Texas newspaper plans to publish names, addresses of police officers

Texas newspaper plans to publish names, addresses of police officers
Antronie Scott (left) and Stephanie Zarriello (credit: Police photo, KENS screen grab)

What could possibly go wrong?

Here in an era where police across the country have been branded the enemy and innocent officers have already been brutally murdered, a newspaper in Texas has decided to publish the names and addresses of every member of the San Antonio police force.

According to Fox News, the tipping point for Stephanie Zarriello, publisher of the “San Antonio Observer,” was the shooting last week of a black man described as being in “a position of surrender.” The bullet that ended the life of 36-year-old Antronie Scott was fired by John Lee, a 10-year veteran of the force.

In a press conference held on behalf of Scott’s survivors, Zarriello said:

Like Ku Klux Klansman with hoods, [officers] do everything they can in order to protect their identities for fear of being brought to justice.

Just as the names and addresses of sex offenders are publicized in order to protect the public from their wicked behavior, we feel that our community has the right to the exact same level of protection.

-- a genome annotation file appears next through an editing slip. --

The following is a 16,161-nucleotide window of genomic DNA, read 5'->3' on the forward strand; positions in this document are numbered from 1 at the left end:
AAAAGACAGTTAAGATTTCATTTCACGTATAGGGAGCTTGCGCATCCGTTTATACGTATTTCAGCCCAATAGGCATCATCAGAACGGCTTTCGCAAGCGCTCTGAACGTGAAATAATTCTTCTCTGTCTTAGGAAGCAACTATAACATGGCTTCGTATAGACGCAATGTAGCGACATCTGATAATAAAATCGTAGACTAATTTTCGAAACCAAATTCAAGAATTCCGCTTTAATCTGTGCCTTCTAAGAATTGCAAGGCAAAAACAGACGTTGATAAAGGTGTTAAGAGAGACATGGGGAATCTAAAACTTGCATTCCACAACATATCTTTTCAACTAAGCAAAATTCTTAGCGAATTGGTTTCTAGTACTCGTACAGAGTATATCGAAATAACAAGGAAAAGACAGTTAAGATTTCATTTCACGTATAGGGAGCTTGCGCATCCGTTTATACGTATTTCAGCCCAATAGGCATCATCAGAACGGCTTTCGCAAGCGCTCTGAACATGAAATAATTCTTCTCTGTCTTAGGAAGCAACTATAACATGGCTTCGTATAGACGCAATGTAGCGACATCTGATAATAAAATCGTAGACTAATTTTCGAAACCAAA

The story of Scott’s fatal encounter with police does not appear to be as cut and dried as in Zarriello telling of it. Police Chief William McManus, explained that on the night of the shooting, undercover officers were tailing Scott, who was wanted for felony warrants.

As Scott exited his white Mercedes, an officer reportedly told him to show his hands. When Scott quickly turned around, an officer fired one shot, striking Scott in the chest and killing him…. McManus reportedly said the investigation to date has revealed that Scott was not armed and was holding a cellphone when the officer fired his weapon.

The investigation, McManus added, is ongoing.

Even if Zarriello’s characterization of the incident were 100% in concert with the official account, her actions will only serve to rile up the black community and could lead to another “revenge” killing similar to the one that occurred in a Houston suburb last August. In that instance, Deputy Darren Goforth was fueling up his patrol car when Shannon Miles, walked up behind him and fired 15 shots into the back of Goforth’s head. As best as authorities have been able to surmise, Miles singled out Goforth, a total stranger to him, purely on the basis of his police uniform.

Ben Bowles

Ben Bowles

Ben Bowles is a freelance writer.


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